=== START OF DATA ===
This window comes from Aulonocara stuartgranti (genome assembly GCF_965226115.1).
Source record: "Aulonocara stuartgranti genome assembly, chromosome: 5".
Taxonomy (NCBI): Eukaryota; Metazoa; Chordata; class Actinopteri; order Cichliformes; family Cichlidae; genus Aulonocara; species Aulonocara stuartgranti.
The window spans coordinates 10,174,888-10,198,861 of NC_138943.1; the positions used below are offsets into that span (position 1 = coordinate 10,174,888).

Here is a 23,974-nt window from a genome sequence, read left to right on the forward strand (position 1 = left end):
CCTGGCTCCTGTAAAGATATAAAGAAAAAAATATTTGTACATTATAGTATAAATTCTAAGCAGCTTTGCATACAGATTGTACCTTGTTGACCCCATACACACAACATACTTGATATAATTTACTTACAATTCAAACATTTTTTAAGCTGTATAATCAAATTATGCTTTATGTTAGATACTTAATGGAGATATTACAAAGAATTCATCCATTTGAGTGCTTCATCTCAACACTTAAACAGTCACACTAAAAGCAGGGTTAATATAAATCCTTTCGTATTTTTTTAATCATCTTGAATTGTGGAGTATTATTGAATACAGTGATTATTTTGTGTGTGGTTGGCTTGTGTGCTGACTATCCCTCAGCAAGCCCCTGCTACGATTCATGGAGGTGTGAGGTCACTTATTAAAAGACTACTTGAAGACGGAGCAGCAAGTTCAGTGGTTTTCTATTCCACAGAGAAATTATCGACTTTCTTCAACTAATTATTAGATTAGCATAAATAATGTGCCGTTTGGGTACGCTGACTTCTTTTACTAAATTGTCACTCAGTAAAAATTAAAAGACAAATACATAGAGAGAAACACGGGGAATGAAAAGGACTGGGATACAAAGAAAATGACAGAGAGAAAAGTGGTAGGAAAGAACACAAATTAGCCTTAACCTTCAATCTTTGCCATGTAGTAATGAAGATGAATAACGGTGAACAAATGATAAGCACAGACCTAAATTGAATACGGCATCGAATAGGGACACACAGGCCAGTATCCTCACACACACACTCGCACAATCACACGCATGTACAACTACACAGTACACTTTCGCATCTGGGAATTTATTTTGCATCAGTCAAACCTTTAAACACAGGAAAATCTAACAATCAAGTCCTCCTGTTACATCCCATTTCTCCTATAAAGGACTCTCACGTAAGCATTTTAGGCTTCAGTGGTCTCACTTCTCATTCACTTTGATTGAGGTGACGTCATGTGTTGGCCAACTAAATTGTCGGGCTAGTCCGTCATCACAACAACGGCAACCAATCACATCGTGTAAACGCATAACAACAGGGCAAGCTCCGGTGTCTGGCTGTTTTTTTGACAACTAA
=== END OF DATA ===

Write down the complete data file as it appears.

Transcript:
This window comes from Aulonocara stuartgranti (genome assembly GCF_965226115.1).
Source record: "Aulonocara stuartgranti genome assembly, chromosome: 5".
Taxonomy (NCBI): Eukaryota; Metazoa; Chordata; class Actinopteri; order Cichliformes; family Cichlidae; genus Aulonocara; species Aulonocara stuartgranti.
The window spans coordinates 10,174,888-10,198,861 of NC_138943.1; the positions used below are offsets into that span (position 1 = coordinate 10,174,888).

Here is a 23,974-nt window from a genome sequence, read left to right on the forward strand (position 1 = left end):
CCTGGCTCCTGTAAAGATATAAAGAAAAAAATATTTGTACATTATAGTATAAATTCTAAGCAGCTTTGCATACAGATTGTACCTTGTTGACCCCATACACACAACATACTTGATATAATTTACTTACAATTCAAACATTTTTTAAGCTGTATAATCAAATTATGCTTTATGTTAGATACTTAATGGAGATATTACAAAGAATTCATCCATTTGAGTGCTTCATCTCAACACTTAAACAGTCACACTAAAAGCAGGGTTAATATAAATCCTTTCGTATTTTTTTAATCATCTTGAATTGTGGAGTATTATTGAATACAGTGATTATTTTGTGTGTGGTTGGCTTGTGTGCTGACTATCCCTCAGCAAGCCCCTGCTACGATTCATGGAGGTGTGAGGTCACTTATTAAAAGACTACTTGAAGACGGAGCAGCAAGTTCAGTGGTTTTCTATTCCACAGAGAAATTATCGACTTTCTTCAACTAATTATTAGATTAGCATAAATAATGTGCCGTTTGGGTACGCTGACTTCTTTTACTAAATTGTCACTCAGTAAAAATTAAAAGACAAATACATAGAGAGAAACACGGGGAATGAAAAGGACTGGGATACAAAGAAAATGACAGAGAGAAAAGTGGTAGGAAAGAACACAAATTAGCCTTAACCTTCAATCTTTGCCATGTAGTAATGAAGATGAATAACGGTGAACAAATGATAAGCACAGACCTAAATTGAATACGGCATCGAATAGGGACACACAGGCCAGTATCCTCACACACACACTCGCACAATCACACGCATGTACAACTACACAGTACACTTTCGCATCTGGGAATTTATTTTGCATCAGTCAAACCTTTAAACACAGGAAAATCTAACAATCAAGTCCTCCTGTTACATCCCATTTCTCCTATAAAGGACTCTCACGTAAGCATTTTAGGCTTCAGTGGTCTCACTTCTCATTCACTTTGATTGAGGTGACGTCATGTGTTGGCCAACTAAATTGTCGGGCTAGTCCGTCATCACAACAACGGCAACCAATCACATCGTGTAAACGCATAACAACAGGGCAAGCTCCGGTGTCTGGCTGTTTTTTTGACAACTAA